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Closer to a fannish rock-doc than a critique of faith in a supreme being, Gus Holwerda‘s The Unbelievers is the kind of fly-on-the-wall affair that follows its subjects through the mundane details of a speaking tour and mistakenly believes they possess enough charisma to keep us from noticing how little philosophical content we’re being offered. Surely, self-appointed champions of atheism Richard Dawkins and Lawrence Krauss are popular enough with a certain breed of aggressive nonbeliever to attract small crowds in special theatrical bookings and on video, but broader commercial appeal is nil.
More damning than its dullness is the likelihood that not a single mind will be changed by the film — with the possible exception of viewers who’ve until now foolishly felt that people of different fundamental beliefs can live in mutual tolerance, respecting and even admiring neighbors with whom they disagree. Instead, people of faith are discussed with contempt here. At one point, Dawkins feebly says, “I don’t despise religious people, I despise what they stand for,” — a claim that rings as false, judging from most of what he says here, as an extreme right-wing homophobe’s claim to hate the sin but love the sinner.
If Dawkins and Krauss have good arguments for their need to not only choose their own beliefs but shove them down the world’s throat, those arguments don’t get made here. Christopher Hitchens, for instance, usually tethered his anti-God message to documented accounts of the crimes committed in God’s name; others might scrutinize the ways Judeo-Christian values infect our laws in ways believers can’t even recognize. As we follow these two speakers from city to city, watching them debate religious figures and give joint lectures, their position seems to be that they simply can’t stand to share the planet with people who hold demonstrably untrue beliefs.
If eradicating error is their highest value, maybe someone should disabuse Krauss of his apparent belief that wearing pink sneakers with a dress suit makes him look young and hip. Is that petty? Sure — but it’s in keeping with the ad hominem insults lobbed at believers throughout the film, especially once the doc gets to big atheism rallies in Melbourne and Washington, D.C.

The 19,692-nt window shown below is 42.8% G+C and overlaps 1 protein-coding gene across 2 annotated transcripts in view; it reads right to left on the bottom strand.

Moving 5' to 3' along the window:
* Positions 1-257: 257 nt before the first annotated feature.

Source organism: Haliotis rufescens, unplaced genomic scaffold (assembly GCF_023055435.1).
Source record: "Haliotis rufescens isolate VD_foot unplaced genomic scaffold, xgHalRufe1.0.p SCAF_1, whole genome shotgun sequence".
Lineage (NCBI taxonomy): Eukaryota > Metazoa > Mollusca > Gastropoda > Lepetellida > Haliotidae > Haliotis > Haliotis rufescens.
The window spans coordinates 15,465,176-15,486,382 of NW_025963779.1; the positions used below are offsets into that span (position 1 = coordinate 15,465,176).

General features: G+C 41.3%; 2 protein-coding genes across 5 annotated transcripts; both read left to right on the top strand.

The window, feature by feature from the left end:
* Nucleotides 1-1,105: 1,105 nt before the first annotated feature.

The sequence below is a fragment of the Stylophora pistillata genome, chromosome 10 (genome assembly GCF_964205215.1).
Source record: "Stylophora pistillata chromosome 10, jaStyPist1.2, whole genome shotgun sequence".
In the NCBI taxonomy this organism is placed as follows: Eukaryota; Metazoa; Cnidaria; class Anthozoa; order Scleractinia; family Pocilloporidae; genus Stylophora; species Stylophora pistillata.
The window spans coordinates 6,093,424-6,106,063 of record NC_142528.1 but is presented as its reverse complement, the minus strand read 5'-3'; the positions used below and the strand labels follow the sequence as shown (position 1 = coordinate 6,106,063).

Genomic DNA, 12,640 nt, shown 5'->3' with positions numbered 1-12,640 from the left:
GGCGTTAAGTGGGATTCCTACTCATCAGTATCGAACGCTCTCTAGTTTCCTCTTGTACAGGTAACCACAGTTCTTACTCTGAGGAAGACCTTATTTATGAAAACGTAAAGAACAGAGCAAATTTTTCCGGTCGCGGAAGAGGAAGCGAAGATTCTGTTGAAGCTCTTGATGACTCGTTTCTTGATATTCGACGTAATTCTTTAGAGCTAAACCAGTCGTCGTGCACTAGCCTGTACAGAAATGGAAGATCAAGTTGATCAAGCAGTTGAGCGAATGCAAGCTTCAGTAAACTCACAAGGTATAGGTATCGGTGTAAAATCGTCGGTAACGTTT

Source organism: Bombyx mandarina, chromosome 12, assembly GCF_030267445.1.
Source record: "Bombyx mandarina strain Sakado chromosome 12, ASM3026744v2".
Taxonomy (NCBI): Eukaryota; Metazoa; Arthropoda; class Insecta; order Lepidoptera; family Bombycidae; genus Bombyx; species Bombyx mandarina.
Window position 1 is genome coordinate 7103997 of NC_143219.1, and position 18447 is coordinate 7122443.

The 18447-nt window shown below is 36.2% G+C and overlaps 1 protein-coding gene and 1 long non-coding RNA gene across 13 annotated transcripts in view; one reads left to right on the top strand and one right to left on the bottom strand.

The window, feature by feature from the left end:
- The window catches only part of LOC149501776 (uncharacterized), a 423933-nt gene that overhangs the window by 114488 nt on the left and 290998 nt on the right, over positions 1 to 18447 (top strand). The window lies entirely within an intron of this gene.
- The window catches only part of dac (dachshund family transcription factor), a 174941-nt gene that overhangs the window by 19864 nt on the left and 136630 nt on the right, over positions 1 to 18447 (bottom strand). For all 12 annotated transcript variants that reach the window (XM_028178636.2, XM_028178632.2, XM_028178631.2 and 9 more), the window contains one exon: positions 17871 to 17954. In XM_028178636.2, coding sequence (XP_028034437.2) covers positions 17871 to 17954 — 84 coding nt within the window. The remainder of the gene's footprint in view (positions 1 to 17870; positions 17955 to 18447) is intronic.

Krauss and Dawkins presumably have more to offer than self-satisfaction and ridicule for those who don’t share their love of science, but Holwerda isn’t interested in showing it. Though many references are made to Krauss’ A Universe from Nothing, a book attempting to crack the basic question of how the universe came to be, he never gets a chance here to explain the book’s thesis. Instead we’re offered heaps of trivial travelogue footage and collegial chit-chat. If one were to strip away every meaningless shot out a train or airplane window, every scene of the buddies hanging out at a tourist attraction, every talking-head clip seeking to link Krauss and Dawkins to celebrity atheists like Ricky Gervais and Woody Allen, the film’s actual content would likely total just 15 or 20 minutes. And it still wouldn’t be of much use to skeptics seeking to communicate with, live alongside or maybe even sway their religious neighbors.
Production Company: Black Chalk
Director: Gus Holwerda
Screenwriters: Gus Holwerda, Luke Holwerda, Lawrence Krauss
Producers: Gus Holwerda, Luke Holwerda, Jason Spisak
Executive producer: Lawrence Krauss
Director of photography: Luke Holwerda
Music: Thomas Amason, Chris Henderson
Editors: Gus Holwerda, Luke Holwerda
No rating, 76 min.
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